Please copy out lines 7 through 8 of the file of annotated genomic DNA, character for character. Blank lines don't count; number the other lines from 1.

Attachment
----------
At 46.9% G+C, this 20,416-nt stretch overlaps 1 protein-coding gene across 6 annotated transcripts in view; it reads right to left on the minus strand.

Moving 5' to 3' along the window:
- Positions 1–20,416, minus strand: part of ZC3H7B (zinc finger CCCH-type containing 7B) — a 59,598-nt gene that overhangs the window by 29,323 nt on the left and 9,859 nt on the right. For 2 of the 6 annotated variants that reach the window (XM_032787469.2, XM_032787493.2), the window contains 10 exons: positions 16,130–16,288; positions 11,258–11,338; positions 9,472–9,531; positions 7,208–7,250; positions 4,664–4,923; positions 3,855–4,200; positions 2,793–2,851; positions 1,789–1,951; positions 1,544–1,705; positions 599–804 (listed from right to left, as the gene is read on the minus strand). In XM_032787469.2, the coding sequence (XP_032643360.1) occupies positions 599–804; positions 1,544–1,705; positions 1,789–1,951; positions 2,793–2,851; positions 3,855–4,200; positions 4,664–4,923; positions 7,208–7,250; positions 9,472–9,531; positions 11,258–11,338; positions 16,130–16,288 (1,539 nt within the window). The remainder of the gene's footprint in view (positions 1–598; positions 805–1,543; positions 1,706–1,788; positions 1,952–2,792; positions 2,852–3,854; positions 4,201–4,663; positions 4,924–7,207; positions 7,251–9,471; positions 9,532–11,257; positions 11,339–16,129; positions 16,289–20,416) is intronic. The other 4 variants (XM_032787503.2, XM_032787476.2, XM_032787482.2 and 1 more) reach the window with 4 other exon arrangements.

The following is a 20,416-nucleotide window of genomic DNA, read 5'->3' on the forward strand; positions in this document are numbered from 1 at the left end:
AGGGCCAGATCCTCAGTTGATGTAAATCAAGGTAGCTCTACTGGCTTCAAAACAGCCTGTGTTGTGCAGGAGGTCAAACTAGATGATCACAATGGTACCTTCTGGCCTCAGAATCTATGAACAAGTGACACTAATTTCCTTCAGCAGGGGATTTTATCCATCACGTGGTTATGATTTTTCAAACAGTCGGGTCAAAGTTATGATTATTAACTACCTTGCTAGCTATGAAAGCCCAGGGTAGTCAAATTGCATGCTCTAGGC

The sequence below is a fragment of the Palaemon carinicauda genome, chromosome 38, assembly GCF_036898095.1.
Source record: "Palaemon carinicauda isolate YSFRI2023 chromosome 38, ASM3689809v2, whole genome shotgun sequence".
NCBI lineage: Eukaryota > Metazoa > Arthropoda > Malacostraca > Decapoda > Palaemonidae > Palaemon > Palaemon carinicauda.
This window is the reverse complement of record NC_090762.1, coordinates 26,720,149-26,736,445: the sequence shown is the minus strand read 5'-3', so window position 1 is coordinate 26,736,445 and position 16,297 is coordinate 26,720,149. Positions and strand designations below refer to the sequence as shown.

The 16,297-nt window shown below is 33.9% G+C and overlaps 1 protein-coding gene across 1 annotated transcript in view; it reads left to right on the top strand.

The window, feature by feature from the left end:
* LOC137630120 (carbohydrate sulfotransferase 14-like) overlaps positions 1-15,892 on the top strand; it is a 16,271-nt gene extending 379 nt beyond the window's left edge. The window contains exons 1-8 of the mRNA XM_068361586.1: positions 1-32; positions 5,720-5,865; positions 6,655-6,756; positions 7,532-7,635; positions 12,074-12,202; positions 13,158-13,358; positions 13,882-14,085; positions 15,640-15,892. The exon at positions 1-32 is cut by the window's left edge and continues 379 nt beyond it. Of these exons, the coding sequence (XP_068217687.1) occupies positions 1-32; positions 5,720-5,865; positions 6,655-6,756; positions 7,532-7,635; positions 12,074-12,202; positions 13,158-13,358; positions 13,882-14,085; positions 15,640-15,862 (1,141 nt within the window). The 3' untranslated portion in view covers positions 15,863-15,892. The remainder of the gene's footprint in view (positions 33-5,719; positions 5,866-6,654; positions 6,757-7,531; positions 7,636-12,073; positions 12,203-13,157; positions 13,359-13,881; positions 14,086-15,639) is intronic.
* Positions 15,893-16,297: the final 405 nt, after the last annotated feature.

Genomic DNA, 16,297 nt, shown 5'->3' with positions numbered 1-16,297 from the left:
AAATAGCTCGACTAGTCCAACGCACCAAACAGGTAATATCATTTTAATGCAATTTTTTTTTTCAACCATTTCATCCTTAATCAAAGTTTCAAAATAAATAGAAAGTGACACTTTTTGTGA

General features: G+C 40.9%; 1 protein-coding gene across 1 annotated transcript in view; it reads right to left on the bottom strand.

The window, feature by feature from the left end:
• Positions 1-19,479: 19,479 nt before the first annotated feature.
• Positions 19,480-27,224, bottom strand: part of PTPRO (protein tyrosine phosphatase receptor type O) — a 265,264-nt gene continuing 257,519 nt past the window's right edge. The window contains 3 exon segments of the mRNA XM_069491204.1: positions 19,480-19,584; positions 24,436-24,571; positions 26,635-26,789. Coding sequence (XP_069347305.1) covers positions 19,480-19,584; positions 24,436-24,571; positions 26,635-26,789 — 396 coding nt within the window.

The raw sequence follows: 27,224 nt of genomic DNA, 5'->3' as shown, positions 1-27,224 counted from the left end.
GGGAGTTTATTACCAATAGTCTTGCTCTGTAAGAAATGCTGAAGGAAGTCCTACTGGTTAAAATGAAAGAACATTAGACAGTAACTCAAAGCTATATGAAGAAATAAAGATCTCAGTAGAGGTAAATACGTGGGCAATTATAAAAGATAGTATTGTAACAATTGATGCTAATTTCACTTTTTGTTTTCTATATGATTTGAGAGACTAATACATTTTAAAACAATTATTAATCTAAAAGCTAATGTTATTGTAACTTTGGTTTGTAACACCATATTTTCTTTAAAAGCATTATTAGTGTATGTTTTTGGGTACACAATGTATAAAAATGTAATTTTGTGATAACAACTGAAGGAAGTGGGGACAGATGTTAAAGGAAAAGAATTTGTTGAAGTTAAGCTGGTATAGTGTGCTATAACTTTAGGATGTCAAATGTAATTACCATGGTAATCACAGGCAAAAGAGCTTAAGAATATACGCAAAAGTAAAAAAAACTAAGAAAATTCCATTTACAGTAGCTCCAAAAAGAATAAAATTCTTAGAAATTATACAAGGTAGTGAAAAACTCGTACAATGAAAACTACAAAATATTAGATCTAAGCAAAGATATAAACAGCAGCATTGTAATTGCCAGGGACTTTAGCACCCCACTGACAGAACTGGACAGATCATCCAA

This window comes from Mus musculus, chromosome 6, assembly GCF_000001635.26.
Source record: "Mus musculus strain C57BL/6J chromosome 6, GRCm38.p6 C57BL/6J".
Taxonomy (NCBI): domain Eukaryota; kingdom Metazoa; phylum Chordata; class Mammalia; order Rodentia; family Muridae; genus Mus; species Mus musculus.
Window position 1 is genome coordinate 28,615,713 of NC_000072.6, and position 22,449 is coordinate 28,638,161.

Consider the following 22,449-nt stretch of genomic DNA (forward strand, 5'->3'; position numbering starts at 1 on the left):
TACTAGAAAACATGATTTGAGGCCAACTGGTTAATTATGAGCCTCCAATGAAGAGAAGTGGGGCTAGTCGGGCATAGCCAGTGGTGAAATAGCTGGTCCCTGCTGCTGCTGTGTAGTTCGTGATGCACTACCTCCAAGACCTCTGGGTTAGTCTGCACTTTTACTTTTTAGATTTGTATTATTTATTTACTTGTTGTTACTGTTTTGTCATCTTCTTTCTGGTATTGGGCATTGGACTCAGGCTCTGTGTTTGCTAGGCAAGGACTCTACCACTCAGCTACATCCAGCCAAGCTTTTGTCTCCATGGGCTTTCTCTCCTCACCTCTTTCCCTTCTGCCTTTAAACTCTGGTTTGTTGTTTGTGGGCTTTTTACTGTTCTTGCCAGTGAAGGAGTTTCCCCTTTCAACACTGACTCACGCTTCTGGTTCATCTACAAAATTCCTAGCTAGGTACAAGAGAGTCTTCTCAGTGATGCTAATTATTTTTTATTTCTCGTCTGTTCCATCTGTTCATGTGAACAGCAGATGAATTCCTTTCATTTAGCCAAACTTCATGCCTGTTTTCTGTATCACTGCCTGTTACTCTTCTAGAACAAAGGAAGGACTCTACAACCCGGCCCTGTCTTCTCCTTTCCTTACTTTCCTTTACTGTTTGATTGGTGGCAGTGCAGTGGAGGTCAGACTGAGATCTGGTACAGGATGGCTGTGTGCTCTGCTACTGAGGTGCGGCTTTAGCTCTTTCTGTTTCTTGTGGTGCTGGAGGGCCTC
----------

Source record: "Palaemon carinicauda isolate YSFRI2023 chromosome 38, ASM3689809v2, whole genome shotgun sequence".
NCBI lineage: Eukaryota > Metazoa > Arthropoda > Malacostraca > Decapoda > Palaemonidae > Palaemon > Palaemon carinicauda.